Very few of us wake up in the morning and think, “I think I’ll sin today.” It just happens. Why? The answer is that it has become a habit.
The key to breaking this habit is to change how we think. Most of us do not want to sin, but we want something that the sin provides for us. Drug and alcohol addictions come not from the desire to be an addict, but from the craving for a pleasant feeling or escape from reality. Promiscuous young people are not searching for disease or pregnancy but for acceptance from a peer.
I would venture to say that most sin is a misguided attempt at meeting a bona-fide need. Changing of our thinking entails developing an understanding that the only sure way of meeting these needs is through means that are condoned by God.
For example, let’s consider the promiscuous young couple. Their needs for intimacy and acceptance are authentic. However, they will never be satisfied through ungodly means. They need to change their thinking to help them understand that God loves them unconditionally and the way He has designed to fulfill their needs is through marriage. When they fully grasp the truth of that situation, their desires will begin to change.
Step 3: Replace your actions
If you make it to step 2 in your struggle with oppressive sin, you have attempted to stop doing it and are trying to renew how you think about things. However, you will find that the temptation is still there.
The next step is absolutely crucial, and is the one we miss out on most often.
. . .and that you put on the new man which was created according to God, in true righteousness and holiness. (Ephesians 4:24)
You have put off your old ways and changed your thinking, but if you do not replace your old ways with something new, you will return to them.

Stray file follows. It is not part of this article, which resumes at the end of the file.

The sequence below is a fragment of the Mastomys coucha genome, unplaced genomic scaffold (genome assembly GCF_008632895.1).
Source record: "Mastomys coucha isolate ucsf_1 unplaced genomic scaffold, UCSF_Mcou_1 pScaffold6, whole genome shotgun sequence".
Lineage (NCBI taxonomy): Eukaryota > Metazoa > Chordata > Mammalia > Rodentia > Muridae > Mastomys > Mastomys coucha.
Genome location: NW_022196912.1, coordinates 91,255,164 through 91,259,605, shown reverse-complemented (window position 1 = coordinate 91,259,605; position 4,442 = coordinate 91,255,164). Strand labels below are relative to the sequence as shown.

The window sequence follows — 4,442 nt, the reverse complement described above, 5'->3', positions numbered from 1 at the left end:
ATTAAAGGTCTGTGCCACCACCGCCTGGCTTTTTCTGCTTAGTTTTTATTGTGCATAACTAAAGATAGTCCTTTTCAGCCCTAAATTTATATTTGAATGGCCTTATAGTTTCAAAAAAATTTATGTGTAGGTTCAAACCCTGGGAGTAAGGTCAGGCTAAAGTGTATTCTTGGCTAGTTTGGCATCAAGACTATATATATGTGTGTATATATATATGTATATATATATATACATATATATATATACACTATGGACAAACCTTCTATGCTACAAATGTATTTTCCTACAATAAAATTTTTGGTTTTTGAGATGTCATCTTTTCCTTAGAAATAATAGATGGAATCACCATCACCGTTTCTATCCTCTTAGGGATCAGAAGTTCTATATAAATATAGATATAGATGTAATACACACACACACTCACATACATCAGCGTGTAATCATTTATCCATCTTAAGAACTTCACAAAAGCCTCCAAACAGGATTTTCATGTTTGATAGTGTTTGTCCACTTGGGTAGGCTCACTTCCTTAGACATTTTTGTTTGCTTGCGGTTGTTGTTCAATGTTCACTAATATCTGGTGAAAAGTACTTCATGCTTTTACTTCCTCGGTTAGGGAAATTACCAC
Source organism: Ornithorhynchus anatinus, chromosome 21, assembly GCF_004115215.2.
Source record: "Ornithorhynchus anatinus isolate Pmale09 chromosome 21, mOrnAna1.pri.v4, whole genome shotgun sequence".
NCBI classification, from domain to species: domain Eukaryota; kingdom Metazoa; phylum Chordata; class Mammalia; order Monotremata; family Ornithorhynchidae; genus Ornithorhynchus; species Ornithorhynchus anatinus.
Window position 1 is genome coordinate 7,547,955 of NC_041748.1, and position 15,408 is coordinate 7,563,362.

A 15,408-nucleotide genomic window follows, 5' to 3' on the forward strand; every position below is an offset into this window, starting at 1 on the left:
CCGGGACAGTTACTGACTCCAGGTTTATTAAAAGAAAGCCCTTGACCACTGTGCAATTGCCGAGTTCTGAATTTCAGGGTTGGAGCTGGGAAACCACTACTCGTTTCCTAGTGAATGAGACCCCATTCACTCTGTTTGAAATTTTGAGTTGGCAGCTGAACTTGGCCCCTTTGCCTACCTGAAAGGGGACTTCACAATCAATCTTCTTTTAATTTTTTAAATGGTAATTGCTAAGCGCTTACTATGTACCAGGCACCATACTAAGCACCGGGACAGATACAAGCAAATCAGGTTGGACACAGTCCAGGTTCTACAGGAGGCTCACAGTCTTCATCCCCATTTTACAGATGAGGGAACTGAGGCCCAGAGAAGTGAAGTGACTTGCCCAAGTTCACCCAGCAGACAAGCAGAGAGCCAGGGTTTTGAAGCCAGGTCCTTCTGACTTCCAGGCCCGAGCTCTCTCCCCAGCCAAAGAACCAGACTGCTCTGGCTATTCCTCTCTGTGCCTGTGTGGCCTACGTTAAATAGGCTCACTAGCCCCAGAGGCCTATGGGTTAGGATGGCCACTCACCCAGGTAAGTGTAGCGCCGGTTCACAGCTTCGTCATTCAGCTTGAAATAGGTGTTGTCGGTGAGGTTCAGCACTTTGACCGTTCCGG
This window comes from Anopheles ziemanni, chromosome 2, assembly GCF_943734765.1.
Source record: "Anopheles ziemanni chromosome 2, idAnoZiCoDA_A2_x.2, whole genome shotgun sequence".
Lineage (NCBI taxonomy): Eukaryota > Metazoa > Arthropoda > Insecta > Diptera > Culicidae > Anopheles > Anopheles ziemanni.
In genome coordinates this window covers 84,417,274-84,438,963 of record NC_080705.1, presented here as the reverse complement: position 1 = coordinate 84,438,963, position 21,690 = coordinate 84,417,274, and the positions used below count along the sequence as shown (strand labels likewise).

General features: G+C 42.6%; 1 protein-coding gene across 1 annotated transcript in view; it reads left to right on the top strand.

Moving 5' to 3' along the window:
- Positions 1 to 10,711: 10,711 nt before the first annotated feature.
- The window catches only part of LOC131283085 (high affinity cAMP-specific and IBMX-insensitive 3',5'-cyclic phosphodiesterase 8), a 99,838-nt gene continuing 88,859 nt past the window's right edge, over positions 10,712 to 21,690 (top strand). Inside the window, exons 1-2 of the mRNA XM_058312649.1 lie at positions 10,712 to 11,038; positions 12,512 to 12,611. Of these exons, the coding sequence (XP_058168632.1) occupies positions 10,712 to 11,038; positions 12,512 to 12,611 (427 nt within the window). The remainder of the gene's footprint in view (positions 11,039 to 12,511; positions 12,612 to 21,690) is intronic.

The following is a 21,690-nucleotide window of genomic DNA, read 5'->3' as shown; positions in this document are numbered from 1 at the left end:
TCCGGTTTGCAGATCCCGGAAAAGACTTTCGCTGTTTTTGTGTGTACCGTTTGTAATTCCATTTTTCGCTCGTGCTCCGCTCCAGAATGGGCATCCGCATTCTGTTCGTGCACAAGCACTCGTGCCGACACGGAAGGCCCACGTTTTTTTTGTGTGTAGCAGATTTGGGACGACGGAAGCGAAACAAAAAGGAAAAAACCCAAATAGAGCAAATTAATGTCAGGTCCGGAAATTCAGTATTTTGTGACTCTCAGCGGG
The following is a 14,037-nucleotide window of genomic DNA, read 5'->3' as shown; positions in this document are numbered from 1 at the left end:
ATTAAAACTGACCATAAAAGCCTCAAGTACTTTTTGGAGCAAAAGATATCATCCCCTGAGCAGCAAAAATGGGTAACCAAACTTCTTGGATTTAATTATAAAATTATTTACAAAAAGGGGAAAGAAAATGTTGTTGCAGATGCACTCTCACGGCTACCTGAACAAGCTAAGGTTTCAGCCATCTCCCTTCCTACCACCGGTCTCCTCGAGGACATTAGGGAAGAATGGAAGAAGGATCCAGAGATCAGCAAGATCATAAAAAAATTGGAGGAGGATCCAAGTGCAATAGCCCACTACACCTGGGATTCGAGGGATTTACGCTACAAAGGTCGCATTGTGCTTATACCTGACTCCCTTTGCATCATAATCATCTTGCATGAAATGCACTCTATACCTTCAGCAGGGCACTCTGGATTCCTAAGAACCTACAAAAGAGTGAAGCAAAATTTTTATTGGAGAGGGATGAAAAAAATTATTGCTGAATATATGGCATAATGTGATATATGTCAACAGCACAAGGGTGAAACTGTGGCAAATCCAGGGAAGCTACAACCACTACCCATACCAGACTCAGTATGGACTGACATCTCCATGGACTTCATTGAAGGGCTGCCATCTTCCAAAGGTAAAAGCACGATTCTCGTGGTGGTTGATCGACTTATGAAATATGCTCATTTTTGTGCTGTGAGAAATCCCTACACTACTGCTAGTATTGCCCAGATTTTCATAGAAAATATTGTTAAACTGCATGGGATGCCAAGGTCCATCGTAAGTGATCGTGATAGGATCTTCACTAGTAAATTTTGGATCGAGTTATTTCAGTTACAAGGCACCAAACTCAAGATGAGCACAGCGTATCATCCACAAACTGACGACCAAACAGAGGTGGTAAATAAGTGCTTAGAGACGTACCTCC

Have you ever tried to give up something like pop (soda for you southerners) or smoking? You may have found that you put on weight. The reason is that something has to take the place of what you were doing. If you just sat around all day trying “not” to smoke, you would eventually pick up a cigarette. So, you eat instead.
Something has to replace what you gave up. Remember that sin is trying to fulfill a need, but doing it in the wrong way. If you don’t meet that need through some other means, you will go back to your old ways.
So, “put on” the new man. Do something different!
The “new man” is the new nature that God gives you when you are saved. It is created in righteousness and holiness. While God cannot accept you the way you were, He can accept this new man.
But put on the Lord Jesus Christ, and make no provision for the flesh, to fulfill its lusts. (Romans 13:14)
In the next section, we’re going to scroll down a little further in Ephesians 4 and see several practical ways of applying these steps.
For now, let me sum up the three steps to overcoming oppressive sin:
- Remove the sin
- Renew your thinking
- Replace your actions
If we can do these, we will be successful in beating our sinful habits!
This is the twentieth article in the “Battle for your Mind” series. Click here to view the previous article.
Click here to view the next article, “Examples for Overcoming Oppressive Sin.”
[i] I am indebted to Dr. Robert Lehman for pointing out the truth of this passage.